Well, it's hard not to be struck by these two exorbitantly colorful oil paintings of Strawbery Banke sunrises by Carol Aronson-Shore. They're plenty luminous, but I have to say their inclusion is a little uncomfortable here. Well-crafted post-impressionist landscapes perhaps, but hardly dissimilar from industry standard New England paintings. If the goal is to show innovative contemporary work, this is a lateral step at best.
At best. Kim Bernard's kinetic sculpture "Synergy 17" is a welcome representation of performative work. 17 loud orange encaustic teardrops, or boxing bags, are suspended and effortlessly bouncing, activated by a docent every 20 minutes, a simultaneously light-hearted and tense action. There is a nice dialogue happening with her piece and August Ventimiglia's snap-line wall drawing, in scale, repetition, and color saturation. Curatorially, I'm noticing a book-ending theme. Not sure if this is the best approach, as it is sometimes juxtaposing works that don't feel related. This is happening for me here with the photographs of Michael Penney and Robert Monroe.
Liv Kristin Robinson (United States, born 1949), “En-Route series: New York City #2,” 2010, color photograph, digitally enhanced, dye-infused metal print, 15 x 24 inches. Lent by the artist, courtesy of Vox Photographs, Portland, Maine.
You think they're awkwardly linked? Perhaps, but the exhibition is beginning to feel a little photography heavy. Maybe they just ran out of room to put it all. If Shaughnessy does so materially, Michael Penney's digital portraits culturally reinterpret aspects of Maine landscape through a marginal lens. I don't presume to know anything about his subjects' sexuality (particularly the dog's), but these big, bearded, heavily tattooed men captured in intimate repose bring to mind the bears and bikers of Maine's queer community, a demographic of people whose images haven't traditionally been slapped onto Maine postcards. I'm uncompelled some of the other photography here, particularly Liv Kristen Robinson's "En Route" series of color prints of New York, which lead the way down this side corridor —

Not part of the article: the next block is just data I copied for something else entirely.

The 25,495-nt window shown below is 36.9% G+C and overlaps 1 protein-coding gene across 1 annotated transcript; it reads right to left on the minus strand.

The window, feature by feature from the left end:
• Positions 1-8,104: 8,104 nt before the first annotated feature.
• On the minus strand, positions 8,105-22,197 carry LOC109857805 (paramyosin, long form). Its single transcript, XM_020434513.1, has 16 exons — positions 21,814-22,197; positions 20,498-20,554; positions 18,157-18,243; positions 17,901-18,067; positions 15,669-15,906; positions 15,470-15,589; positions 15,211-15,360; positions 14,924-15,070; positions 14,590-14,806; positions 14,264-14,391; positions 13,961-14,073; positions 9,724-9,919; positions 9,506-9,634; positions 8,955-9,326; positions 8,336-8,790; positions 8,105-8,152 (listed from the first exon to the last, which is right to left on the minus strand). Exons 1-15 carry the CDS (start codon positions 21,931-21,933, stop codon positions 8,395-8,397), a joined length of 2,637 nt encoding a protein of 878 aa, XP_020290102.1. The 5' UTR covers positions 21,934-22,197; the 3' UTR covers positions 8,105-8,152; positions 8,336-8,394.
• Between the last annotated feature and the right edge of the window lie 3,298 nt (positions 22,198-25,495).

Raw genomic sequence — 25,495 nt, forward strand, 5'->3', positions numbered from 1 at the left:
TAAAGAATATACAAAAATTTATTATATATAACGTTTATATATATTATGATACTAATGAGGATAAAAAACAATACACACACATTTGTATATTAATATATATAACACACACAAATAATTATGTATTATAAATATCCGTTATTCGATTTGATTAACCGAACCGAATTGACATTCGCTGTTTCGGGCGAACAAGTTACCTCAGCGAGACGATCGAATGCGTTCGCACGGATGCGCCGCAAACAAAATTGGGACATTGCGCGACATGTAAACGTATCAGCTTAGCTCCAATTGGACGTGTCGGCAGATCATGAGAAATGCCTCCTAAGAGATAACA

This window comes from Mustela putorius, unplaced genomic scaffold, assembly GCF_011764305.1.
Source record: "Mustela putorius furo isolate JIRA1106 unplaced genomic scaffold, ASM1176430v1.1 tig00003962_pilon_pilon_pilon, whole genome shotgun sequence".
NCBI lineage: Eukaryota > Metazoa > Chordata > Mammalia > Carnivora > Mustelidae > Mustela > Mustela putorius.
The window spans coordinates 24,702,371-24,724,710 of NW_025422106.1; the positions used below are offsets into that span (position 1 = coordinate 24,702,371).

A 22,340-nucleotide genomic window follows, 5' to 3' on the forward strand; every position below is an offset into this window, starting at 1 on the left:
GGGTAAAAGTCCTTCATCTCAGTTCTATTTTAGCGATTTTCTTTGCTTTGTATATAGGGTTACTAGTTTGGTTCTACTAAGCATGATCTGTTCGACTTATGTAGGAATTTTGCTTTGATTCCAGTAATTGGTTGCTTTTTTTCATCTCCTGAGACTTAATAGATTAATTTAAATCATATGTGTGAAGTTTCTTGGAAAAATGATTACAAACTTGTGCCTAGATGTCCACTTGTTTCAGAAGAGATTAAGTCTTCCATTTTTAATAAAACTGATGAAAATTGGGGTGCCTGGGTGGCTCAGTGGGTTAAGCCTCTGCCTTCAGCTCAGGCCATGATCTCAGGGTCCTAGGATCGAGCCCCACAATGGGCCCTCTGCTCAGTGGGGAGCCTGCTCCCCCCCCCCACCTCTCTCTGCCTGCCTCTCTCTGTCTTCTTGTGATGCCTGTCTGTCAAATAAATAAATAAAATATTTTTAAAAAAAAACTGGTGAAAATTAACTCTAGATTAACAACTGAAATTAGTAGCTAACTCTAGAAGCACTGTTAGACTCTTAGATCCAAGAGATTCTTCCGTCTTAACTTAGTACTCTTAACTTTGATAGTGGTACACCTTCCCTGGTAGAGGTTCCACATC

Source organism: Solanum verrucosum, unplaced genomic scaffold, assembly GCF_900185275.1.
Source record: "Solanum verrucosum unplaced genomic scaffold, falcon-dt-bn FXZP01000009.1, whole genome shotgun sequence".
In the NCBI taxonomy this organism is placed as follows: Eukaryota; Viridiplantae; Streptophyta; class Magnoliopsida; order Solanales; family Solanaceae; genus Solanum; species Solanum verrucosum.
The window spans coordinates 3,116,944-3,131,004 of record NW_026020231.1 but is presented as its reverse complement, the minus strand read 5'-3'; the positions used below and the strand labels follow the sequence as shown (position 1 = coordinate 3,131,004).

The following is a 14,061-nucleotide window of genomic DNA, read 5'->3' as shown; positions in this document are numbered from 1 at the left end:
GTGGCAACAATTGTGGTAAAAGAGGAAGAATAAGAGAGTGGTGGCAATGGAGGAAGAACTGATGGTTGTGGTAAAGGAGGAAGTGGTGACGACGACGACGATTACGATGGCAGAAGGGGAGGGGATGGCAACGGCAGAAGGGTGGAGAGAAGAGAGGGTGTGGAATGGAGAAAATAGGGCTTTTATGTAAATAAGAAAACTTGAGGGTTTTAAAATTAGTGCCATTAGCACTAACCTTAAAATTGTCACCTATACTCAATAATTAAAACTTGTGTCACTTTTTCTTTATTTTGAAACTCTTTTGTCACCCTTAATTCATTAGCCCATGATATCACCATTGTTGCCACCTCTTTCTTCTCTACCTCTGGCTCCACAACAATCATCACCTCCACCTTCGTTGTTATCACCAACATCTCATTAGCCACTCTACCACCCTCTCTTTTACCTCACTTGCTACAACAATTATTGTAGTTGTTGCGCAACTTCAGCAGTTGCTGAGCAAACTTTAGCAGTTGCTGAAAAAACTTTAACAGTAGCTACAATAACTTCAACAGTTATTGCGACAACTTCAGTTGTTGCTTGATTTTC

Heath Paley (United States, born 1948), “Window Seats,” 2010, pigment inkjet print, 13 5/16 x 42 inches. Lent by the artist.
— more photography, more landscapes. There is a noticeable lack of new media here. Heath Paley's "Window Seats" is standout. A large-format photograph sculpturally rich with detail and a seductive evening light, the work captures the sterility of passing through landscapes without breathing their air. The image concurrently romanticizes the warm outdoors and our cold designed world, reveling in the wrinkles on headrests and the scratchy texture of the familiarly ubiquitous textiles of mass transit. Suzannah Sinclair's watercolor and pencil on birch panel, "Easy Living," similarly renders a dreamy perspective of nature. A voluptuous blonde sits nude in a lake, intrigued by her own reflection, alone, but clearly posing for the gaze. Reading like a pulpy '70s pin-up, even this girl's rugged environs glow with fleshy sexiness. Moving on?